Francis Aston, British chemist

Francis Aston, British chemist

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Credit: EMILIO SEGRE VISUAL ARCHIVES/AMERICAN INSTITUTE OF PHYSICS/SCIENCE PHOTO LIBRARY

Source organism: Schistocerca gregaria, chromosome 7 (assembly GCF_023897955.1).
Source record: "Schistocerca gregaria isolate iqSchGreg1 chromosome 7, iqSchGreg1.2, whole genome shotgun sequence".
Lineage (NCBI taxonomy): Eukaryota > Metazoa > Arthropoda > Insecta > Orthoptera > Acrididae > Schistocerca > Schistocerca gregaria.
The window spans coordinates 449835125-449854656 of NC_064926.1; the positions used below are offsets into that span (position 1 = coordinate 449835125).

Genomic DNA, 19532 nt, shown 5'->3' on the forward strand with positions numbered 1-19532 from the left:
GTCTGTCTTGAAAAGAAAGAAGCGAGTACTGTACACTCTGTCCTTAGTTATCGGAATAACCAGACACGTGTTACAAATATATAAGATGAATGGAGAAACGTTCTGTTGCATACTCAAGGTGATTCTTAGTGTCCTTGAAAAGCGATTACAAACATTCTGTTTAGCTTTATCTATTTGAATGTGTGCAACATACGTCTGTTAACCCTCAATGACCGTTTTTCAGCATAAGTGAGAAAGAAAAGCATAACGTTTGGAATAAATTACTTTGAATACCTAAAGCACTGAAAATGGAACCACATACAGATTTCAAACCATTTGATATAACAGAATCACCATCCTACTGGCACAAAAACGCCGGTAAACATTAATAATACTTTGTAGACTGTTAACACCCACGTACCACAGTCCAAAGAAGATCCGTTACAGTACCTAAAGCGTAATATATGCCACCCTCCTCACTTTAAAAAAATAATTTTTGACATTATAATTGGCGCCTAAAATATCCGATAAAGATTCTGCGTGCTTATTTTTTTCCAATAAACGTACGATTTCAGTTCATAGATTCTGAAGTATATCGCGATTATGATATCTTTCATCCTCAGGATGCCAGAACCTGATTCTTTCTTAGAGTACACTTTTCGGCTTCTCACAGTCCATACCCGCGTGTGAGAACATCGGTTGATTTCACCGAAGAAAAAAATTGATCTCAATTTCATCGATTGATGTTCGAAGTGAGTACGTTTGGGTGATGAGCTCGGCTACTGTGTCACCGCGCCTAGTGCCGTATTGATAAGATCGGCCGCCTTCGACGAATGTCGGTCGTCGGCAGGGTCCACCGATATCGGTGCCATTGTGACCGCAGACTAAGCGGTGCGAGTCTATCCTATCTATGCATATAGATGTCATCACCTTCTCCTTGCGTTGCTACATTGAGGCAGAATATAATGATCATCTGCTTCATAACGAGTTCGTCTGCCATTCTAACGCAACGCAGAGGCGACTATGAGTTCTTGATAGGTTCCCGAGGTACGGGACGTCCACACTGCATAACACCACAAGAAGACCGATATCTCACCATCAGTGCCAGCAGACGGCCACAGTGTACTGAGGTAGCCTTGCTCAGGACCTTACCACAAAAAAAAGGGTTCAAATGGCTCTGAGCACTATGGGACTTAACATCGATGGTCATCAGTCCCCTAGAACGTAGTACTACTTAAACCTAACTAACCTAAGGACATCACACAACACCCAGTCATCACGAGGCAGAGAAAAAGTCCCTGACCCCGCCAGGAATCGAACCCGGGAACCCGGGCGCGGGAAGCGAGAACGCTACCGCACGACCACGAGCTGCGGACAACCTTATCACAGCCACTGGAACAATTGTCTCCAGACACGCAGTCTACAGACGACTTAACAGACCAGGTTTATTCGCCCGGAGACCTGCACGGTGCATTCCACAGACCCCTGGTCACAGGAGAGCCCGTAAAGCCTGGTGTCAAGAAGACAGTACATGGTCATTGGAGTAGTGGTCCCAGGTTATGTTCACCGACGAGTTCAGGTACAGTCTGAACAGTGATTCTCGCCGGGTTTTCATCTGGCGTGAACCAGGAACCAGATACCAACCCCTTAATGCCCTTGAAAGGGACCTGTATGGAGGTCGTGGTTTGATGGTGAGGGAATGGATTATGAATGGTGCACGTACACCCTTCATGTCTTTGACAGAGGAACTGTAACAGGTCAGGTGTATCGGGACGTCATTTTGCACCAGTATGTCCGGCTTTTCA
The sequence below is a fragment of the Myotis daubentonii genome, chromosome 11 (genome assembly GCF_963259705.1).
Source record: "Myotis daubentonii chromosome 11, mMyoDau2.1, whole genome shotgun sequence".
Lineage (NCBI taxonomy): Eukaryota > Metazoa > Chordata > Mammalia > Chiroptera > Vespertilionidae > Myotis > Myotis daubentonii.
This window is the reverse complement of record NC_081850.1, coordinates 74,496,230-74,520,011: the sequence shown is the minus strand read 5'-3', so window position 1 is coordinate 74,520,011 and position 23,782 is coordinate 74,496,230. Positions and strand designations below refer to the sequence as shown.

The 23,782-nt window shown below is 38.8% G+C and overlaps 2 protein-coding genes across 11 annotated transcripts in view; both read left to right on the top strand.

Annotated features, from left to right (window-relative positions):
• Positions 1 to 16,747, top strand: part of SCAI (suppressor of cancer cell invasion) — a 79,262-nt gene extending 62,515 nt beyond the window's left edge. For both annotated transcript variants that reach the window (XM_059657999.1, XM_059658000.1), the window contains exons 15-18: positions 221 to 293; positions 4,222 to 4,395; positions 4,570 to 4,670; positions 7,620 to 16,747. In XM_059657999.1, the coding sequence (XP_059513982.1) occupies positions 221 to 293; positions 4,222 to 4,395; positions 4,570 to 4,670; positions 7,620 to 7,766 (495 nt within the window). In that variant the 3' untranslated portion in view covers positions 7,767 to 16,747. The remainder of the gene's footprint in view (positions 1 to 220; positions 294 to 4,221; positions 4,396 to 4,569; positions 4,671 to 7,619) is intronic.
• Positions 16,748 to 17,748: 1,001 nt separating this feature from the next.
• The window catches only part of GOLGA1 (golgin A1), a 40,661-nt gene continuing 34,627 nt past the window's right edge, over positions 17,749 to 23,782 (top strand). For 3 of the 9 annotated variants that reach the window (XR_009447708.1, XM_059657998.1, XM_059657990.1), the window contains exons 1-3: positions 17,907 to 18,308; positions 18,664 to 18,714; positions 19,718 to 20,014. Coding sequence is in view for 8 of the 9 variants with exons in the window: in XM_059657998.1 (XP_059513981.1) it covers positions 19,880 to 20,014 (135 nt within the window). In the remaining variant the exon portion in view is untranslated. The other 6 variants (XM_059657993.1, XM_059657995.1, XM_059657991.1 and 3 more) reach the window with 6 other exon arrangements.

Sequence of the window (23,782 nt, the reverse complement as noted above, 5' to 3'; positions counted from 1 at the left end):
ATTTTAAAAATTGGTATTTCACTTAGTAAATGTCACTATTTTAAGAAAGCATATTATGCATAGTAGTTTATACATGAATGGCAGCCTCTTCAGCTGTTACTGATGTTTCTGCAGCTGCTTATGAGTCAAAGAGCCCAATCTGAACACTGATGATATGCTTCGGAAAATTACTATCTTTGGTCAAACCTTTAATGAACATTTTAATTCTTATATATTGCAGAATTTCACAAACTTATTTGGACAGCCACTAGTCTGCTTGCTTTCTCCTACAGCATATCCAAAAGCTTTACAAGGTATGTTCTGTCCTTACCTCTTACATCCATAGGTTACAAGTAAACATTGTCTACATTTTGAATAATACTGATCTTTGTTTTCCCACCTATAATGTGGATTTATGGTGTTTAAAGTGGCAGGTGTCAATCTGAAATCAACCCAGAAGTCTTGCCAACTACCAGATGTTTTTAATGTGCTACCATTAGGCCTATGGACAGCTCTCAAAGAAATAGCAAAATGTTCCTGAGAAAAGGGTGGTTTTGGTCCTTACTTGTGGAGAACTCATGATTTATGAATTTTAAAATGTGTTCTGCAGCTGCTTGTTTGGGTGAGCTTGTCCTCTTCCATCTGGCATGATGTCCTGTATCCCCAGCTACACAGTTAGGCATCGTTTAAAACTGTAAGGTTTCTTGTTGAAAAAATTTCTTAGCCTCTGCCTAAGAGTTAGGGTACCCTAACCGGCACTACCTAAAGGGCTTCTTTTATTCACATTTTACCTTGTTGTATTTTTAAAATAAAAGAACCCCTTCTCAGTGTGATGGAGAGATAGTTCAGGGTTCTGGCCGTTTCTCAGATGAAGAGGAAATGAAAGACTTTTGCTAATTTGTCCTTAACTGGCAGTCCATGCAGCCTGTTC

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Caption: Francis William Aston (1877-1945), British chemist and physicist. Aston initially studied chemistry at Mason College, Birmingham. He then began research in physics and in 1909 was invited to Cambridge by J. J. Thomson. Aston's work here, interrupted by the First World War, led to his development of the mass spectrometer by 1919. He used his new invention to discover 212 naturally occurring isotopes, for which work he was awarded the 1922 Nobel Prize in Chemistry. He also formulated the 'whole number rule' for atomic masses. Other interests included astronomy, and he joined several expeditions to study solar eclipses.

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